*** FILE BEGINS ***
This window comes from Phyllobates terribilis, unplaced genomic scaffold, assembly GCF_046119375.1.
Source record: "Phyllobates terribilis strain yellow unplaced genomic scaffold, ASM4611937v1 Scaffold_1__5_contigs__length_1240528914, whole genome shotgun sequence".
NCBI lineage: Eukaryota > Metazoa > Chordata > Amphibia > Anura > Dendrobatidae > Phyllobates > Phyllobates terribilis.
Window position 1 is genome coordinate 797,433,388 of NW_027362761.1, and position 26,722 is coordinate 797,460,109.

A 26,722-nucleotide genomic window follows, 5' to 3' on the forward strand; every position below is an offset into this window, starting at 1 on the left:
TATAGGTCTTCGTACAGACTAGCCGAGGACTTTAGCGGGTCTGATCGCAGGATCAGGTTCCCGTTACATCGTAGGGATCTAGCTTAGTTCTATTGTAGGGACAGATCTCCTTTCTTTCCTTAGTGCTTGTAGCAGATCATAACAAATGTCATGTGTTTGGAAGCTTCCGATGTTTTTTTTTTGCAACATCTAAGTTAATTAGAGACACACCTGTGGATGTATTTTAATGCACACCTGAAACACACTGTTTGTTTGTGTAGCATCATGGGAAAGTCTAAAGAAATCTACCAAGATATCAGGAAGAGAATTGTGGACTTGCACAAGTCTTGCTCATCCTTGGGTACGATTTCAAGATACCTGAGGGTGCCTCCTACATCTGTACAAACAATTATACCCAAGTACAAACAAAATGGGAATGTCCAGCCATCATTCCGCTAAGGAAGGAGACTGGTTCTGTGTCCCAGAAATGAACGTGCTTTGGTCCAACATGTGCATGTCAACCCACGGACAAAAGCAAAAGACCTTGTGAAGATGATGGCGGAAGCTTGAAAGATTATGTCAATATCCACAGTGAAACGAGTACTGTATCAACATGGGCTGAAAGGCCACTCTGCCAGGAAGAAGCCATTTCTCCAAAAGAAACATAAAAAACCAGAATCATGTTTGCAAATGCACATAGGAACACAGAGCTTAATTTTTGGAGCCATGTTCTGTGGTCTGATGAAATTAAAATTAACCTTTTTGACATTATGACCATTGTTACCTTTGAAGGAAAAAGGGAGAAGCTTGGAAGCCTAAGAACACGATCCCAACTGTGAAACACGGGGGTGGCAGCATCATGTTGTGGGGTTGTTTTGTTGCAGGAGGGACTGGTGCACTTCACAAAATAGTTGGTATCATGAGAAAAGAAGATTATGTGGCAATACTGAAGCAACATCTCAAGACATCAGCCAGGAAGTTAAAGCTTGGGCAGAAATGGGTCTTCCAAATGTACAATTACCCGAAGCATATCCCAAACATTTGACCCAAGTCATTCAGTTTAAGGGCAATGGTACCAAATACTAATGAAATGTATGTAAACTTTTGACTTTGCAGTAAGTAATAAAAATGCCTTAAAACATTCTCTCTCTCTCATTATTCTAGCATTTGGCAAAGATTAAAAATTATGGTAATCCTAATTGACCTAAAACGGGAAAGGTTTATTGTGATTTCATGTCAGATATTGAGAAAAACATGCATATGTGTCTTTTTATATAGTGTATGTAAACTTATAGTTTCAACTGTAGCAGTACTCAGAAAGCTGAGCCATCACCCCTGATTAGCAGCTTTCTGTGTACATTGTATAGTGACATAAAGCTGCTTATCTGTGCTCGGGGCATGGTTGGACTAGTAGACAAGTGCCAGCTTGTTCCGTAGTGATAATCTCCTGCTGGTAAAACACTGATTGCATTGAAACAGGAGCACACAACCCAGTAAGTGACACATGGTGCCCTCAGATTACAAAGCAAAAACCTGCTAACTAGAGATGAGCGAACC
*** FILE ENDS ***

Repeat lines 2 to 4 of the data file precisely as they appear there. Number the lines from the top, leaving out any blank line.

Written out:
Source record: "Phyllobates terribilis strain yellow unplaced genomic scaffold, ASM4611937v1 Scaffold_1__5_contigs__length_1240528914, whole genome shotgun sequence".
NCBI lineage: Eukaryota > Metazoa > Chordata > Amphibia > Anura > Dendrobatidae > Phyllobates > Phyllobates terribilis.
Window position 1 is genome coordinate 797,433,388 of NW_027362761.1, and position 26,722 is coordinate 797,460,109.